by Tom Melander
The next person who asks me for “hope” is gonna lose a tooth. I know it’s my job to reassure job seekers that the economy has not permanently left them behind. But, it is also my job to help people understand the realities of the job market and prepare accordingly. So, in case you haven’t been paying attention, here’s the big picture:
- On the one hand, there are reasons for hope. The recession seems to be over, the economy is growing, corporate profits are strong and first-time unemployment claims are declining.
- On the other hand, a few economists are predicting a dramatic decline in the unemployment rate, and most expect another year of unemployment at or above 9 percent.
So if you are unemployed or underemployed, don’t pin your hopes on the rising economy to lift you out of your situation. The jobs are out there. Some people are finding them; others aren’t. . If you fall into the latter category, you don’t need hope. You need to get a grip. Here’s how. .
FIRST: Re-assess your tactics
Consider this from Colin Powell, “There are no secrets to success. It is the result of preparation, hard work, and learning from failure.”
While your ultimate goal is finding suitable employment, there are lessons to be learned from failure. Be honest about what’s not working and be prepared to change your tactics.
- Do the results of your online job search justify the amount of time it takes to find a real opportunity? Or do feel like you are pouring sand down a hole every time you fill out an online application? Spend your time identifying potential employers: learn about what they do and where you might fit in.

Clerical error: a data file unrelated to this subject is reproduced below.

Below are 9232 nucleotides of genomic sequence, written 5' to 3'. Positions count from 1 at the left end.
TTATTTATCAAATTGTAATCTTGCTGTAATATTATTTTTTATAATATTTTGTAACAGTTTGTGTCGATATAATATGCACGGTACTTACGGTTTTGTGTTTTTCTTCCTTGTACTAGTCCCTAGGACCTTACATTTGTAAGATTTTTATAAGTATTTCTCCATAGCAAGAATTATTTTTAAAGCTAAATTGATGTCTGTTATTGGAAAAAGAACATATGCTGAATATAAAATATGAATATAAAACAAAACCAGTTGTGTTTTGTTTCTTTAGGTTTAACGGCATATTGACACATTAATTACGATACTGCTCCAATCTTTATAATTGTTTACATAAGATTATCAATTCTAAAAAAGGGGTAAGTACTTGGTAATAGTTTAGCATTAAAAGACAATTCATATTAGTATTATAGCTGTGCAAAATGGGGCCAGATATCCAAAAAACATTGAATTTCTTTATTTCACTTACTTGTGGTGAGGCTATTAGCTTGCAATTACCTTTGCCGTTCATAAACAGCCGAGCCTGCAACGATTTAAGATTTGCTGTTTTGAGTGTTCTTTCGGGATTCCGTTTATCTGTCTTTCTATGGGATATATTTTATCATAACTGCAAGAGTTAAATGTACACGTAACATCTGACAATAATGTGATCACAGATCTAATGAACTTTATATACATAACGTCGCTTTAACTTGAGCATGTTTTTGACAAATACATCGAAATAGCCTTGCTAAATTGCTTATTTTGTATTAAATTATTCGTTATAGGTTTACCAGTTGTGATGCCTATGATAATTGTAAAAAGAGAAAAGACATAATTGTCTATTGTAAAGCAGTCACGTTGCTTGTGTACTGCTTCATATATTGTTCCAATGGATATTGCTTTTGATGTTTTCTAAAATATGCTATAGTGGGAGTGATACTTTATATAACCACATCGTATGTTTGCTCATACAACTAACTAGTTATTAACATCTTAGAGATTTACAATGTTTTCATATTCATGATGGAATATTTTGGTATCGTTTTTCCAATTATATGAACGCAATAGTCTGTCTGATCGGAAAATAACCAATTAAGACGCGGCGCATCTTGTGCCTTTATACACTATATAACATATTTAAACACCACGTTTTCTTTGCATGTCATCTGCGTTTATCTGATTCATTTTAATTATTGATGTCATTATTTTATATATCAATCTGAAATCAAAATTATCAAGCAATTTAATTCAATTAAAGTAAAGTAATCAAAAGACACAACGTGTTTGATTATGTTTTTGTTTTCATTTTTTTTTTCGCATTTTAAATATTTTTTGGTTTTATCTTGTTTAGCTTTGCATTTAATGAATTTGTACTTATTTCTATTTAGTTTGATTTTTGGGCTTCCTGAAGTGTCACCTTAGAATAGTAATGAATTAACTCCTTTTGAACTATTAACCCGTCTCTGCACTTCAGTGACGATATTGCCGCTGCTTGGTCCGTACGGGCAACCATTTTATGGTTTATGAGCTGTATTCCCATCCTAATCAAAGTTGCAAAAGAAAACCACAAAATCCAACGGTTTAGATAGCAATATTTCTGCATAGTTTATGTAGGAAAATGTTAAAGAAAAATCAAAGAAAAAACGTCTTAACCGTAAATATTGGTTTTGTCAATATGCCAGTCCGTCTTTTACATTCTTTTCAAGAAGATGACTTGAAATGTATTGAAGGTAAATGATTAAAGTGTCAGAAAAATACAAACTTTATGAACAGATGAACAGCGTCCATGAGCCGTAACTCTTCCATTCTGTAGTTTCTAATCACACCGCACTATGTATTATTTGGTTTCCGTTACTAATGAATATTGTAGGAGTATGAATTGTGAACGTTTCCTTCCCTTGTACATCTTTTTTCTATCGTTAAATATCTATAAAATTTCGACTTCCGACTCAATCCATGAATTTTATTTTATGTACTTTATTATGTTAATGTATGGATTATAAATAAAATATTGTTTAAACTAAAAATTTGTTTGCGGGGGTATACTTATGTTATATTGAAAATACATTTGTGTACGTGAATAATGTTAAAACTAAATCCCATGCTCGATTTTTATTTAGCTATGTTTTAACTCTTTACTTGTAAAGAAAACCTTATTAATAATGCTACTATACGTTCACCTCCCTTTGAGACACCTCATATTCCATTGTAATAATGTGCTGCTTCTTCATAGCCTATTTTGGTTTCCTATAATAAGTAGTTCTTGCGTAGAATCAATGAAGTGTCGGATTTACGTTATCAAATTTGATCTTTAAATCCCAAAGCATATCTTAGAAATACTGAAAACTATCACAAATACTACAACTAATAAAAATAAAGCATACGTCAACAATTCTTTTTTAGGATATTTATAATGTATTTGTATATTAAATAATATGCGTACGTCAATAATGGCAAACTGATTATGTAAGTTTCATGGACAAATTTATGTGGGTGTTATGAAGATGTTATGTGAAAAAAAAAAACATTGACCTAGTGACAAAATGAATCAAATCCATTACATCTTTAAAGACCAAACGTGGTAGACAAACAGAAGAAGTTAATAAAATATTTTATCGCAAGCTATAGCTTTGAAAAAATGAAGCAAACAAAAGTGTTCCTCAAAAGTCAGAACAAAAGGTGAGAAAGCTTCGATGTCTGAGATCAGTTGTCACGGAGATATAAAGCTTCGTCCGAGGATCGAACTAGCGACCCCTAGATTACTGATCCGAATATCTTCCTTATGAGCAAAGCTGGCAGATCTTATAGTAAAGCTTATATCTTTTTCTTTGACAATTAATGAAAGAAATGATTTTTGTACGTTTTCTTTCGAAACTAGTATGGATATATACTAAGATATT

- Instead of practicing your elevator pitch, practice pitching-in. Volunteering your time and talents is the best way to build your network. People will see you as a capable and productive resource, rather than another unemployed worker. Plus, the appreciation you receive will do wonders for your self-worth.
NEXT: Re-assess yourself
Consider this from football coach Lou Holtz, “Ability is what you're capable of doing. Motivation determines what you do. Attitude determines how well you do it.”
Take a good look at yourself and try to see yourself through an employer's eyes. Ask yourself:
- Are you substantially more employable today than you were six months ago?Have you used this time to learn something new? What are you willing to do today to make yourself more employable next June?
- How was your job or career going before you lost your job? Dig out your old performance reviews. What do they tell you about your own abilities, motivations, and attitude? Even a bad review can help you produce good results if you learn from your failures.
LAST: Re-assess the job market
Even in a bad job market, there are opportunities. Saying "yes" to small opportunities and temporary work can position you for a better job as the job market recovers. This is especially true the longer you are in transition.
Ready or not, the New Year has begun. I can’t predict when the job market will improve. There is no guarantee that unemployment insurance funds won’t run out before the jobs come back. I believe that remaining positive, focusing on needs of others, and offering help are not only keys to success, but the way of hope (and nobody needs to lose a tooth).